Selecting the twentieth to 23rd card for a draft deck is a skill. One of the first rules of Limited is to play your best cards, but draft decks have filler too. The delta between the best cards and the worst cards is huge. Maybe the first fifteen cards in the deck are great, but what about the last eight? Don’t just shrug off this decision and throw what you think are the best of the worst cards into the deck. What your deck has matters. What your deck lacks matters. Context matters.
If you asked me a couple months ago if I would rather have Scorchmark or Storm Strike in my Gruul deck, I would have said Scorchmark by a reasonable margin. Now, if I have the option between the two, I’ll choose Storm Strike almost every time.
A card is put in a deck for a reason. If you find yourself shrugging and throwing some common in as the 23rd card, stop and think for a minute.
The reason that Scorchmark and Storm Strike are fighting for the last slot is because they both attempt to solve the same problem: deathtouch creatures. Savage Smash can handle most blockers and creatures struggle to block Frenzied Arynx and Rampaging Rendhorn to start with. Cards like Twilight Panther and Noxious Groodion pose a problem for that strategy.
There are merits to both cards in a vacuum to solve this problem, but it turns out that many archetypes in Ravnica Allegiance don’t have good targets for Scorchmark. It’s a dead card more often than I thought it would be and at least Storm Strike lets creatures tangle in combat with larger blockers.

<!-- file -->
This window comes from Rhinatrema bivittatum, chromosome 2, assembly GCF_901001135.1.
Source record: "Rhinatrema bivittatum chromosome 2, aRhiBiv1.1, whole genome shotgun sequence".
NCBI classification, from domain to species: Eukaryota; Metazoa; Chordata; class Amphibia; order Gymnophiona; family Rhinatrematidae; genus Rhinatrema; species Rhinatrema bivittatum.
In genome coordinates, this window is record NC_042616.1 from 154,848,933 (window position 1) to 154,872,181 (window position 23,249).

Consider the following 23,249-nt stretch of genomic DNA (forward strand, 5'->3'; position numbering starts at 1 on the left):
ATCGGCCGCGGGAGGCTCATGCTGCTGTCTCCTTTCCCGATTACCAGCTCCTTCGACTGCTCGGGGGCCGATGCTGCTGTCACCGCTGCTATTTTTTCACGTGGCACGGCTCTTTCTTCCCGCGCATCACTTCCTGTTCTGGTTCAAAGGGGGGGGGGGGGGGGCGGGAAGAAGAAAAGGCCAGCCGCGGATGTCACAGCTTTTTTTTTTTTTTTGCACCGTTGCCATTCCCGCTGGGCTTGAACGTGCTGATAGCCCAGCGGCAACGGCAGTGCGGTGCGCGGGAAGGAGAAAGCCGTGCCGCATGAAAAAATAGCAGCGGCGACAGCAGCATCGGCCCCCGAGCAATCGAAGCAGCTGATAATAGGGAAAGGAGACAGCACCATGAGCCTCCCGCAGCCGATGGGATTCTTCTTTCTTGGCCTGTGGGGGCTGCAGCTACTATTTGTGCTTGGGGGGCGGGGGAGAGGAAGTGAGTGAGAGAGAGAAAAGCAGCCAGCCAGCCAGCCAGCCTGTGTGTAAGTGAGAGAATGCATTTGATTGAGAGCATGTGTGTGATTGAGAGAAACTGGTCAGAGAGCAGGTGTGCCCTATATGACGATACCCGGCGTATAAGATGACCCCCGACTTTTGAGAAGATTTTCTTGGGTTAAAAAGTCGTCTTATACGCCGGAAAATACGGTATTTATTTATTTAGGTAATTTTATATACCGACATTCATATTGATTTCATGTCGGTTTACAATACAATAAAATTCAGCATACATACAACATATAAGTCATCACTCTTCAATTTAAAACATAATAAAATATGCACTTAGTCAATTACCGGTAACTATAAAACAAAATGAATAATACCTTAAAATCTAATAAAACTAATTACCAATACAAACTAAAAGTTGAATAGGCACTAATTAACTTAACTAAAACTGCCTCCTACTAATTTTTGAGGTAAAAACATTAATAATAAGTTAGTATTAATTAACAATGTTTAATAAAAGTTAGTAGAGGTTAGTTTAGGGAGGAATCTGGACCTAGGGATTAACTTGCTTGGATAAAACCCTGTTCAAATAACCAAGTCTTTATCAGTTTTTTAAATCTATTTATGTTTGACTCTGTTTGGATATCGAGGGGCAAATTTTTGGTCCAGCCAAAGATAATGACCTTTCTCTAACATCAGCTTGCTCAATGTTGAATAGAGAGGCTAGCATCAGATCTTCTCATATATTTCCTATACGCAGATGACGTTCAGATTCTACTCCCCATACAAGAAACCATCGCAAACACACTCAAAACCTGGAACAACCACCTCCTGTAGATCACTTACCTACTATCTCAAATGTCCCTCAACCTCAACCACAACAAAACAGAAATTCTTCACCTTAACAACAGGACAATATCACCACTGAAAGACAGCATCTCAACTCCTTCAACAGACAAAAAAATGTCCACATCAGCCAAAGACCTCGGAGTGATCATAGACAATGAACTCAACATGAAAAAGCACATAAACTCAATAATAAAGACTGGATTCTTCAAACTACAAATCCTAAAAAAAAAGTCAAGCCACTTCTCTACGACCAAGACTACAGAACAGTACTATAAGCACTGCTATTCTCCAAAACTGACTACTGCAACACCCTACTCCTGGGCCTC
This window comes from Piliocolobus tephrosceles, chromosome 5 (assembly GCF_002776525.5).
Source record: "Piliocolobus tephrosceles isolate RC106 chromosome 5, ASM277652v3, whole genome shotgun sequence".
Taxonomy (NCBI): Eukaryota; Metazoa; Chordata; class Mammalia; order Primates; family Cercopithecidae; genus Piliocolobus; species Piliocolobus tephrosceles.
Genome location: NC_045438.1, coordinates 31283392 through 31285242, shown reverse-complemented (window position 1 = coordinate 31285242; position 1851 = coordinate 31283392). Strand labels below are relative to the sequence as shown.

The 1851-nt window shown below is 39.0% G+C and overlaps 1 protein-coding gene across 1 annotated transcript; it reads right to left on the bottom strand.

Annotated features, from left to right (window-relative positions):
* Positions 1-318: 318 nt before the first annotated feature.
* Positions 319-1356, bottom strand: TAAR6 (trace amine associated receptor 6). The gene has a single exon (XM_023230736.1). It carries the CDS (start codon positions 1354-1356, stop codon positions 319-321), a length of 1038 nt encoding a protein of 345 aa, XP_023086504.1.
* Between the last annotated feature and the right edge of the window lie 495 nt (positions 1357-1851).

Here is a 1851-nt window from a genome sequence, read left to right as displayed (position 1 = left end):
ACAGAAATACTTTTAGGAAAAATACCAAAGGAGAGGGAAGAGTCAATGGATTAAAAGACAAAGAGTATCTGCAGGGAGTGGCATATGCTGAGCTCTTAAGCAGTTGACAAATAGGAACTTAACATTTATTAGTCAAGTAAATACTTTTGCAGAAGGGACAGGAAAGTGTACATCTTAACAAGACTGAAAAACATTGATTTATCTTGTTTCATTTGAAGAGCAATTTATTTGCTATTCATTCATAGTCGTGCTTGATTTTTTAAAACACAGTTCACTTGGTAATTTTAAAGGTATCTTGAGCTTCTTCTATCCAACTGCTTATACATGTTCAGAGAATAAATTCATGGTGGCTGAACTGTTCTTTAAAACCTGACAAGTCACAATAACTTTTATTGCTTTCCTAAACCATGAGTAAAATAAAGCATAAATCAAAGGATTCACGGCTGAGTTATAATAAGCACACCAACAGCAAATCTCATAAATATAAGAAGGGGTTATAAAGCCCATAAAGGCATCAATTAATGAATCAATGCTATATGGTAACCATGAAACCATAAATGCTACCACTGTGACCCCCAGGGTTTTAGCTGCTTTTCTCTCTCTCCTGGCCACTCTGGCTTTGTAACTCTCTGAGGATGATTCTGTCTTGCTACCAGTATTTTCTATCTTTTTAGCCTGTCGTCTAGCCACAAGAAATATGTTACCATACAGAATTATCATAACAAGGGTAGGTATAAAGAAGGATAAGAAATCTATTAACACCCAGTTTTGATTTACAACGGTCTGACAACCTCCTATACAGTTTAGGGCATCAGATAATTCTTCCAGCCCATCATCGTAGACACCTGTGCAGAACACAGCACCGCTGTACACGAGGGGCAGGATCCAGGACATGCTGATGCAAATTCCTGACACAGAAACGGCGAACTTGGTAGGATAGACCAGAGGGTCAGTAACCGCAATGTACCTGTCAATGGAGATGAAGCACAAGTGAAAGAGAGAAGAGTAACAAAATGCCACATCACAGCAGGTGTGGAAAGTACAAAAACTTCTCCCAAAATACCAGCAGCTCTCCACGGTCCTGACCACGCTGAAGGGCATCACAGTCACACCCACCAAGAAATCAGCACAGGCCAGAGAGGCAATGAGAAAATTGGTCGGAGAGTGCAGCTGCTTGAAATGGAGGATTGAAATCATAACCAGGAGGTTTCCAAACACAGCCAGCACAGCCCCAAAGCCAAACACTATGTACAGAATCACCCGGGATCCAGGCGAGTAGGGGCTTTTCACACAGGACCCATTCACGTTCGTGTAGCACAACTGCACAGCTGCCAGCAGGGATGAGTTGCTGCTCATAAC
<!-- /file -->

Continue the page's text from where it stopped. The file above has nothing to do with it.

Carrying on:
Decisions like these take a deck from a 2-1 to a 3-0. Draft decks have filler. They’re clunky. Giving filler cards a purpose is what turns a typical deck into a smooth-running machine. It’s hard to think about how cards as mediocre as Haazda Officer or Vizkopa Vampire could have a specific purpose, but they can. Every card can. Even cards that are unplayable most of the time, such as Rubble Reading, can earn time in the sun.
There are two main reasons to choose which filler card to put in a draft deck. The card should either fill a hole in what the deck lacks in order to shore up a weakness, or it should pair well with the strategic plan of the deck in order to maximize synergy.
Shore Up a Weakness
The first thing I do when I look at a draft deck is discern its weaknesses. Here are some questions I make it a habit to ask myself:
1. What’s my plan against fliers?
2. How do I beat an aggressive start?
3. Do I have enough removal? Does anything I have function as pseudo-removal?
4. What’s my plan against bombs?
5. Do I have ways to use excess mana?
6. Do I have a good curve?
7. How would I describe my deck? Is it aggressive?
8. Are there any commons in the set that pose a problem for my deck?
The answer to each of these questions helps bring to light what’s best against the deck. Once you can discern the common ways to lose, you can use that to inform the decision of which filler cards to include.
Are you worried about falling behind against an aggressive deck? Vizkopa Vampire does double duty. It’s not only a source of lifegain; it’s also a cheaper play to keep your curve low.
This comes at a trade-off of power, because the Vampire is very easy to invalidate in Ravnica Allegiance. Faerie Duelist laughs at the card. But if your deck is well-suited to fight fliers like Faerie Duelist and Senate Courier, and likely to struggle against a Rakdos or Gruul deck charging out of the gate, it’s reasonable to include one or even two copies of Vizkopa Vampire.